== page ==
This week the Catholic Church celebrates the feast of the chair of Peter. Obviously, a chair is only a piece of furniture, and, at first glance, is hardly an appropriate centerpiece for a liturgical event.
Those more sophisticated in Catholic matters will readily note that the chair is a symbol of St. Peter’s and every diocesan bishop’s teaching authority.
Why else is the principal church in every diocese known as the cathedral? The Latin word for chair is cathedra, and the cathedral is the church where the bishop’s chair — the symbol of the teaching authority he exercises in his diocese — is situated, almost always on the Gospel side of the sanctuary.
One exception with which I became familiar was the chair’s location in St. Mary’s Cathedral in Saginaw, Mich. The previous bishop, the late Kenneth Untener (d. 2004), had moved his episcopal chair to the front of the pews, facing the lectern from which the Scripture readings were proclaimed and preached.
The positioning of the chair was to emphasize the bishop’s place as part of the worshipping community, a hearer of the Word of God along with the laity and religious.
I had the privilege of speaking in the Saginaw cathedral not long after Bishop Untener’s untimely death from cancer. His successor had not yet been named, and many were apprehensive because Kenneth Untener had been their beloved bishop for some 24 years, stretching back to 1980.
One could almost feel his presence in that empty episcopal chair. I found myself gesturing to it whenever I made reference to their late bishop.
A bishop’s chair, therefore, is more than a piece of furniture, and the feast of the chair of Peter on Friday, Feb. 22, is not to celebrate an inanimate object, but rather what the chair represents, namely, the pastoral authority — and especially the teaching authority — of St. Peter over both the primatial Diocese of Rome and the universal church.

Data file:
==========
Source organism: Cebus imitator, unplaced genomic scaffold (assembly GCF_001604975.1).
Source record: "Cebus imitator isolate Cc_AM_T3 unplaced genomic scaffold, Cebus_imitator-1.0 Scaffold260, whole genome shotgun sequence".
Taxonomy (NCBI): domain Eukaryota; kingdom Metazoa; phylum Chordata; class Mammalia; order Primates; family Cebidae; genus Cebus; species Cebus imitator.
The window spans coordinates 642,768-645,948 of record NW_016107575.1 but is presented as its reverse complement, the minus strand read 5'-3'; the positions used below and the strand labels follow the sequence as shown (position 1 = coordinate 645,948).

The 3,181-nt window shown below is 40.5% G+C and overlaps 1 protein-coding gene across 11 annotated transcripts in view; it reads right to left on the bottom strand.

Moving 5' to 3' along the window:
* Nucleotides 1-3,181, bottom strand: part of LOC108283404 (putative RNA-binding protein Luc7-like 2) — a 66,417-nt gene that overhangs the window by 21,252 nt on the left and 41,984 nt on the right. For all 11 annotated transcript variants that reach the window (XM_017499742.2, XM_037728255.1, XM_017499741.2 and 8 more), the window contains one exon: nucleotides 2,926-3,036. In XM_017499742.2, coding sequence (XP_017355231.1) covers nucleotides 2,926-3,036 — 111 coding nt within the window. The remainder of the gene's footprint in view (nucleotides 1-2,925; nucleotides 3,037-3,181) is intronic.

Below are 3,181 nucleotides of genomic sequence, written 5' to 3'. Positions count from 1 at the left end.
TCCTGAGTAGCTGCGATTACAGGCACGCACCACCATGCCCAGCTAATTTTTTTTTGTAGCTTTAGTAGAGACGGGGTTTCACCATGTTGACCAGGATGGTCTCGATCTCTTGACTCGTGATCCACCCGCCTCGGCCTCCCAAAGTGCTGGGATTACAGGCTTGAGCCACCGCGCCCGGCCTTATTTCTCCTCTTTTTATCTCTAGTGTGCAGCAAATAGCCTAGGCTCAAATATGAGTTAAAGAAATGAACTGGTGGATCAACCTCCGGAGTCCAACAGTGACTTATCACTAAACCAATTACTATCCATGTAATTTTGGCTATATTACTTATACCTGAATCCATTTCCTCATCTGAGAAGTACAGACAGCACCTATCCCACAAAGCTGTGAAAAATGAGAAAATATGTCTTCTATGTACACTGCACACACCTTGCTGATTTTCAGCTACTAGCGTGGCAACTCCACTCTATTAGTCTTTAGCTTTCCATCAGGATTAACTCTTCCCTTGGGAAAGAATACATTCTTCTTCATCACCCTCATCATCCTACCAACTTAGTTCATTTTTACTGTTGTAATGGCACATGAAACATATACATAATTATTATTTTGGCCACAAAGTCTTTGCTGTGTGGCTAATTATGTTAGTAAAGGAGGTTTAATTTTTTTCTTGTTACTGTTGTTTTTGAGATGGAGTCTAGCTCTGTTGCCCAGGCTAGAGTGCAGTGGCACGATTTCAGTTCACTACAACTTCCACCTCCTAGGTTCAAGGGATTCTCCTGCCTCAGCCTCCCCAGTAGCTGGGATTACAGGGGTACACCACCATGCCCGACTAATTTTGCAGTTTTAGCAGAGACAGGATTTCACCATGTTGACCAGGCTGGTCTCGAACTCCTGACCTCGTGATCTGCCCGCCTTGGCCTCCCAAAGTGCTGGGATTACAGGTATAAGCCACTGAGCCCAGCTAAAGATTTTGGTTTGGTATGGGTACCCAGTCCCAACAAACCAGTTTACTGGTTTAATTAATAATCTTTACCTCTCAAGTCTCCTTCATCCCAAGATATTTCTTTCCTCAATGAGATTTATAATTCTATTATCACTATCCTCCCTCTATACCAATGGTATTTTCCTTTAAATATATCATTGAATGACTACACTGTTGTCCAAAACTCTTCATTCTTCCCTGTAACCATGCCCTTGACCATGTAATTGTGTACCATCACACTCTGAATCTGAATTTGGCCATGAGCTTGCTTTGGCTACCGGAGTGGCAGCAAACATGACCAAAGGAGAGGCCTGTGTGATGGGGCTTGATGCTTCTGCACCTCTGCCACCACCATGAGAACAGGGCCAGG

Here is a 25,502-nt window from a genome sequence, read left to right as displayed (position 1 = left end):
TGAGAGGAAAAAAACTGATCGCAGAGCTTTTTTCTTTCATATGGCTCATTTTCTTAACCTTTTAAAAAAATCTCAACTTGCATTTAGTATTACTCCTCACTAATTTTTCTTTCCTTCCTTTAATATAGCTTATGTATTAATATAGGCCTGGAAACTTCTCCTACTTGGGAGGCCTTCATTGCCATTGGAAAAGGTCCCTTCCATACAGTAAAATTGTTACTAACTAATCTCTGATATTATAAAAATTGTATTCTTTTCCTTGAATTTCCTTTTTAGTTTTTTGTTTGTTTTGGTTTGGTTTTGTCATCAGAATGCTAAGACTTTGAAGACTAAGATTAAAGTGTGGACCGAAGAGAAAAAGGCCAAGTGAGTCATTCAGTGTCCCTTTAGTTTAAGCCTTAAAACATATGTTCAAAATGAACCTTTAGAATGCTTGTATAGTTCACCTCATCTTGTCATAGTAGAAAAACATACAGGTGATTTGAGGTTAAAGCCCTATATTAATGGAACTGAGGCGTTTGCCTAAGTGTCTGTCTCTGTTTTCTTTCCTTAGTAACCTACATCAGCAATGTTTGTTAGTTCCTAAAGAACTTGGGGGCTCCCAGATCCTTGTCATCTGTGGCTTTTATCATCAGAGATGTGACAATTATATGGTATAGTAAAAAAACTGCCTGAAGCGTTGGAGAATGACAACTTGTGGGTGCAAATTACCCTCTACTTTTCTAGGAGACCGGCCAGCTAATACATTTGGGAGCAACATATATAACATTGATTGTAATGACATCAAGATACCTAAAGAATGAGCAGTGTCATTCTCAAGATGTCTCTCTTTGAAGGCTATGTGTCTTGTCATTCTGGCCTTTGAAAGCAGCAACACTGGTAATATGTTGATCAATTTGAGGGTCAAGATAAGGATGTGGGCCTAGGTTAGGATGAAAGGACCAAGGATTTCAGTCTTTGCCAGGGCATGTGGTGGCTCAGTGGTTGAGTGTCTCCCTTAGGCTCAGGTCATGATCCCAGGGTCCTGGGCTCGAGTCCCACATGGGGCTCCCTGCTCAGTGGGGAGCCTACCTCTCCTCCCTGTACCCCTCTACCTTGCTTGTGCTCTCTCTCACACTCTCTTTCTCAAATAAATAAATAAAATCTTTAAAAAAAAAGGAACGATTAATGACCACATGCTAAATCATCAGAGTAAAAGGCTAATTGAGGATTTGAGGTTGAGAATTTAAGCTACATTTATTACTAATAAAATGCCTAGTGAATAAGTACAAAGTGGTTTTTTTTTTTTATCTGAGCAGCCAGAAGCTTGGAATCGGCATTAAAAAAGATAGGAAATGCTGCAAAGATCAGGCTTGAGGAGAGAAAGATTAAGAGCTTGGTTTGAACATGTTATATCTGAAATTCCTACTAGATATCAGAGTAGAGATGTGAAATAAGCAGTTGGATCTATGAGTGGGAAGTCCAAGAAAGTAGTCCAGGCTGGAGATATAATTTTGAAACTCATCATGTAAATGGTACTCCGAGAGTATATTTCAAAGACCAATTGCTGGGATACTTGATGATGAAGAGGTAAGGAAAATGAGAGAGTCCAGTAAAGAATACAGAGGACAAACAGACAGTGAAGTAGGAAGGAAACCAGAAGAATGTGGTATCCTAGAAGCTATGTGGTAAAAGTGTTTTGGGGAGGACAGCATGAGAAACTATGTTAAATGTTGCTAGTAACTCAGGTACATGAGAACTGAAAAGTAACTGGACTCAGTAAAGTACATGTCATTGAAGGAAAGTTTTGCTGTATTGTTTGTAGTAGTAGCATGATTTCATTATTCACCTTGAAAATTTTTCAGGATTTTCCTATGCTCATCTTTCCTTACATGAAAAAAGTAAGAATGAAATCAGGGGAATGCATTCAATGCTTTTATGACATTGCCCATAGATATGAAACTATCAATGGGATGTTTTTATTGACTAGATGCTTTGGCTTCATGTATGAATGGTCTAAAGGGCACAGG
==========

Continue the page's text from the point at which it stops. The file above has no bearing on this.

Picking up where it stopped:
Another quick diversion is in order here before focusing our attention on Peter’s central role in the church. Today’s feast, which was observed at least as early as the mid-fourth century, actually has its roots in the commemoration of deceased relatives and friends. It was celebrated in Rome between Feb. 13 and 22.
At this commemoration, a chair was left empty in honor of deceased individuals. Since the actual date of Peter’s death was unknown, it came to be commemorated on Feb. 22, and only later developed into an observance of his assuming pastoral responsibility for the local church of Rome and the universal church.
And so this feast day became a celebration not only of the triumph of Christ’s grace in the heart and soul of Peter (as is every saint’s feast day), but of Peter’s status as the primary pastor and teacher of the universal church.
According to the New Testament, Peter enjoyed a unique role within the original company of Apostles. He was the first disciple whom Jesus called (Matthew 4:18-19), served as spokesman for the others (Mark 8:29; Matthew 18:21; Luke 12:41; John 6:67-69), and along with Mary Magdalene was one of the two to whom the risen Lord first appeared.
Although Peter was the most frequently mentioned Apostle in the four Gospels, and was regularly listed first among the Twelve, at the council of Jerusalem (Acts 15), where the circumcision issue was debated and resolved, it was James, not Peter, who presided and issued the final ruling, namely that Gentile converts were not to be compelled to become Jews in order to become disciples of Jesus Christ.
In the Catholic tradition, the biblical basis for associating the primacy with Peter is embodied in three texts: Matthew 16:13-19 (… you are Peter, and upon this rock I will build my church. …”); Luke 22:31-32 (“… you must strengthen your brothers”); and John 22:31-32 (“Feed my lambs. … Tend my sheep. … Feed my sheep.”).
At the same time, Peter’s authority was neither exclusive nor absolute. In the Acts of the Apostles he is shown consulting with the other Apostles and even being sent by them (8:4), and he and John are portrayed as acting as a team (3:1-11; 4:1-22; 8:14).
Moreover, Paul confronts Peter for his inconsistency and hypocrisy in drawing back from table fellowship with Gentile Christians in Antioch because of pressure from some Jewish Christians who had arrived later from Jerusalem. Paul “opposed him to his face because he was clearly wrong” (Galatians 2:11, and also verses 12-14).
Nevertheless, there is a trajectory of Petrine images — fisherman, shepherd, elder, proclaimer and guardian of the faith, rock — that continued in the life of the church, and none more apt than “servant of the servants of God.”
Father McBrien is a professor of theology at the University of Notre Dame.